On the other hand, the Chinese are better aware that first, China’s economy is still “developing”, leaving a big gap with the international cutting-edge technology. For the core industry, there is still much to do as well. In addition, there are many tasks, including poverty alleviation, to accomplish. To tell the truth, China cannot have the slightest sense of complacency. Second, only when China remains steadfast and more determined to push forward with the reform and opening up policy, can Chinese economy stand a greater test. For example, China’s macro-taxation burden has reached a level which needs to be changed. The expansion and opening-up of the domestic market is urgently required. The reform and internationalization of China’s financial system has already become the world’s big concern. Third, among all the emerging countries, China may be the most distant country away from the mainstream of world civilizations for several hundred years. In a pluralistic era, it is imperative both to give full play to its advantages among diverse civilizations, and to strive with other emerging and old industrial countries to reach the forefront of the world’s civilized progress. This, for China, is especially a rather tough test, which cannot be neglected.
Compared with many world powers, including Russia, China still needs to learn and accumulate experience in dealing with global issues. In this sense, this trade war also teaches the Chinese a very good lesson. Our Chairman Mr. Mao Zedong once said, “China has made so many efforts to learn from the West, but unfortunately we have been beaten by the teacher again and again.” The trade war obviously cannot stand for the whole relationship between China and the West, and Trump cannot represent the entire West either. But this time, the Chinese already get a very clear picture, that is, even the most sophisticated, the most advanced and the most powerful Western country inevitably has some intermittent disorder. Maybe this will be the prelude to a long historical process. Because we know very well that the Sino-US trade, as a rational exchange process, which has naturally formed for years between the world’s most developed country and the biggest developing economy, cannot be dealt with in such a way as intimidation, deception and repression.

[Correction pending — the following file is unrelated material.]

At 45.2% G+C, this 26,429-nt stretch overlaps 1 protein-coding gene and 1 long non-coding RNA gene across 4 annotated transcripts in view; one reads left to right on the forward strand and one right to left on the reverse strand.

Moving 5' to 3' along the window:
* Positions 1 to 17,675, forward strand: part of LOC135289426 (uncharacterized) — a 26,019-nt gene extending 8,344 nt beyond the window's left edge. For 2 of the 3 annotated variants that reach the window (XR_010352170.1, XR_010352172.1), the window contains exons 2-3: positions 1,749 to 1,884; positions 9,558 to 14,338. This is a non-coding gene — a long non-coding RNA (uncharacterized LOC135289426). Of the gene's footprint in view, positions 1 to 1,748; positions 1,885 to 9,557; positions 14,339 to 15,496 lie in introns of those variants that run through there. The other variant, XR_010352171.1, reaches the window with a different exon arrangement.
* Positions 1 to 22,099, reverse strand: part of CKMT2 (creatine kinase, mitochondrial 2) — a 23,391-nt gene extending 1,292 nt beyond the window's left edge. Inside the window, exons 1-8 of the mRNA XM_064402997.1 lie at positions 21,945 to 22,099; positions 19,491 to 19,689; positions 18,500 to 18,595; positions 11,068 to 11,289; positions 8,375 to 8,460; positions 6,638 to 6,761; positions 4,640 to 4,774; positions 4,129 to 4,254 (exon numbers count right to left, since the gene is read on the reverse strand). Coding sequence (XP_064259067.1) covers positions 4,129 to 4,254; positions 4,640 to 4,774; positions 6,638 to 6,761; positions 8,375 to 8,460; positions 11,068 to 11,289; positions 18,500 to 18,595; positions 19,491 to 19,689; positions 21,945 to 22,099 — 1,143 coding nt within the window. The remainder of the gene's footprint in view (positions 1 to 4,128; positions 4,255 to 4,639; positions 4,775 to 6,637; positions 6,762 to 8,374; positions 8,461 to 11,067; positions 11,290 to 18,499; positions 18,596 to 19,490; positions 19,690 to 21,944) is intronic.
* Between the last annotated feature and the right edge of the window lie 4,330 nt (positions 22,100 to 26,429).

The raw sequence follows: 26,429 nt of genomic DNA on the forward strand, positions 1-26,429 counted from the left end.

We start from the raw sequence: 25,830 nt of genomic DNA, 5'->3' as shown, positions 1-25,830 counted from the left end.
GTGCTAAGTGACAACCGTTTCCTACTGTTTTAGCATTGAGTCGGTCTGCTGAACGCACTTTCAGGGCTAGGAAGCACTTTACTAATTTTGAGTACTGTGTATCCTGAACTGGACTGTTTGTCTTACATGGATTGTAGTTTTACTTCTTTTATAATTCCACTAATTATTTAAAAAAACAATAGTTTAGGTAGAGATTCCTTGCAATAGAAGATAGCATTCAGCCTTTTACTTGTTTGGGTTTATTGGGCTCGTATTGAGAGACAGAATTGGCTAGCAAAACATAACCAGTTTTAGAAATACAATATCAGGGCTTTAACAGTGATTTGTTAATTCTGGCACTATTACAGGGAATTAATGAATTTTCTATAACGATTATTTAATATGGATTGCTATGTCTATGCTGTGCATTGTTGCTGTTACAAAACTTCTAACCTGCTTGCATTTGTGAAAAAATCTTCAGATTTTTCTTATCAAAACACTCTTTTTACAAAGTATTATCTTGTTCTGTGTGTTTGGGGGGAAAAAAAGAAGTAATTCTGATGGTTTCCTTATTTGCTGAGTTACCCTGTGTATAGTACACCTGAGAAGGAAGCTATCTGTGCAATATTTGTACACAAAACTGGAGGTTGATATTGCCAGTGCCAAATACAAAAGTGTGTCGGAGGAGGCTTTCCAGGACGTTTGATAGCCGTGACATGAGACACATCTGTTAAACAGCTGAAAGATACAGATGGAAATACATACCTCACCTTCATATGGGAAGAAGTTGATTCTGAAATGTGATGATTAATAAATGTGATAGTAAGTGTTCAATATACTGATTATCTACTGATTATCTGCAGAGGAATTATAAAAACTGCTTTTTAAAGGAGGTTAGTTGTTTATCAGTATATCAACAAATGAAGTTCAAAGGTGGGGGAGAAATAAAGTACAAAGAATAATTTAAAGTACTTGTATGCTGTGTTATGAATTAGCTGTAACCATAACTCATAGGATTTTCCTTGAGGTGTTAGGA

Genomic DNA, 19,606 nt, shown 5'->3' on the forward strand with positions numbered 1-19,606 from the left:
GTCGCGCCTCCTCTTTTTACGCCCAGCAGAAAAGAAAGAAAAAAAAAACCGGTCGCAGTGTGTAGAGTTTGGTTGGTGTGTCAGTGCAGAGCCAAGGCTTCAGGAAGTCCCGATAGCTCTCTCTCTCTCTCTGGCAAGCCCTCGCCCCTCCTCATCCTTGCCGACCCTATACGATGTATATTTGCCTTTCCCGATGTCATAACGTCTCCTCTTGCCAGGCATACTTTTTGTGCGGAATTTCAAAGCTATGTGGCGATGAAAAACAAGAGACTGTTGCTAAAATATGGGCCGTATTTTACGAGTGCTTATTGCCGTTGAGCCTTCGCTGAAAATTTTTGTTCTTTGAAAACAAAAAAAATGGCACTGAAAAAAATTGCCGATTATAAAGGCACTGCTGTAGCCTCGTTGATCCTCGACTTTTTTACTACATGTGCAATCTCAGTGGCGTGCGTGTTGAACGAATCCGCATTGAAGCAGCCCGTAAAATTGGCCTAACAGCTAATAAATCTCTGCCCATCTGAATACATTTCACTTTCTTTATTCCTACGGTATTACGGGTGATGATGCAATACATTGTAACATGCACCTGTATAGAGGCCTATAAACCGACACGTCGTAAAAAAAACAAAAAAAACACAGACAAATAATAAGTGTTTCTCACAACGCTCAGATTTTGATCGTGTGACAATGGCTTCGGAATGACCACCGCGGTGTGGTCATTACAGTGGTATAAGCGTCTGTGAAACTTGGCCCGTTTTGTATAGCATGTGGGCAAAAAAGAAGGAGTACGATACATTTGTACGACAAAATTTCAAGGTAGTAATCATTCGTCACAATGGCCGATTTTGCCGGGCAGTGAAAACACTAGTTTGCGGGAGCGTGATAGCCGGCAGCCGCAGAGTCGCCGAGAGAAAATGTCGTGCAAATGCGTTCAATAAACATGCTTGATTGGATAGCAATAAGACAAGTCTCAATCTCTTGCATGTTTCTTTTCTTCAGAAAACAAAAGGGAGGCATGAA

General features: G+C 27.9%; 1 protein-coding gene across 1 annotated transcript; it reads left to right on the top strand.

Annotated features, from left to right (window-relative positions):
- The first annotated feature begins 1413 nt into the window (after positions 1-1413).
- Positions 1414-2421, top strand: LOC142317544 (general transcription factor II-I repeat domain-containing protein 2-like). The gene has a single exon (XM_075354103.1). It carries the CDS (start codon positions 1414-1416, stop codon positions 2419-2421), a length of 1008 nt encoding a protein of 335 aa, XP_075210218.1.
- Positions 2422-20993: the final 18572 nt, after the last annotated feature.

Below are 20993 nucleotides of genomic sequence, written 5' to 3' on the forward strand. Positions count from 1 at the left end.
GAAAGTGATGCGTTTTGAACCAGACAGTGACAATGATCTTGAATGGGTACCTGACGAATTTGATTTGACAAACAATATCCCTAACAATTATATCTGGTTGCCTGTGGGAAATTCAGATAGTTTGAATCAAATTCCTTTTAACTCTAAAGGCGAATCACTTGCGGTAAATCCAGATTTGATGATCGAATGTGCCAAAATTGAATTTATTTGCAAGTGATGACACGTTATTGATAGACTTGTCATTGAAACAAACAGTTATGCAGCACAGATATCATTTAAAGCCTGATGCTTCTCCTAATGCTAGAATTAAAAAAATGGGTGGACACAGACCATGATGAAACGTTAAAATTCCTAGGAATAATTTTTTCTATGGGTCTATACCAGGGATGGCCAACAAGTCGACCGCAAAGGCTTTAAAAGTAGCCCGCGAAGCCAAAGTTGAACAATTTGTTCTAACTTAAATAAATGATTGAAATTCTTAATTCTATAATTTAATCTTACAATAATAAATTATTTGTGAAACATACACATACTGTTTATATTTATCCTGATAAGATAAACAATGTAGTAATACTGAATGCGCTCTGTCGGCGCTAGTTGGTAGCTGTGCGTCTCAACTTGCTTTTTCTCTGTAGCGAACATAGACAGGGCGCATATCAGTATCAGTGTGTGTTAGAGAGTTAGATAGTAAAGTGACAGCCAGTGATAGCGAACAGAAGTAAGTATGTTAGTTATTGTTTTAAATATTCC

At this critical moment, the Chinese also think about the fate of those who have also been hit by the sanction stick, especially Russia. Therefore, the deepening of Sino-Russian cooperation is indeed not the product of any whim, or could just be interpreted by such inexact terminology as “authoritarian alliance”. As a matter of fact, this is and will be an irreplaceable bilateral relationship in the long history. Here, it not only refers to the fact that there is a long way for China and Russia to co-develop, but also means that the decline of the West will also be a long and unpredictable process. Therefore, besides the trade war, we really do not know what calamity will befall tomorrow.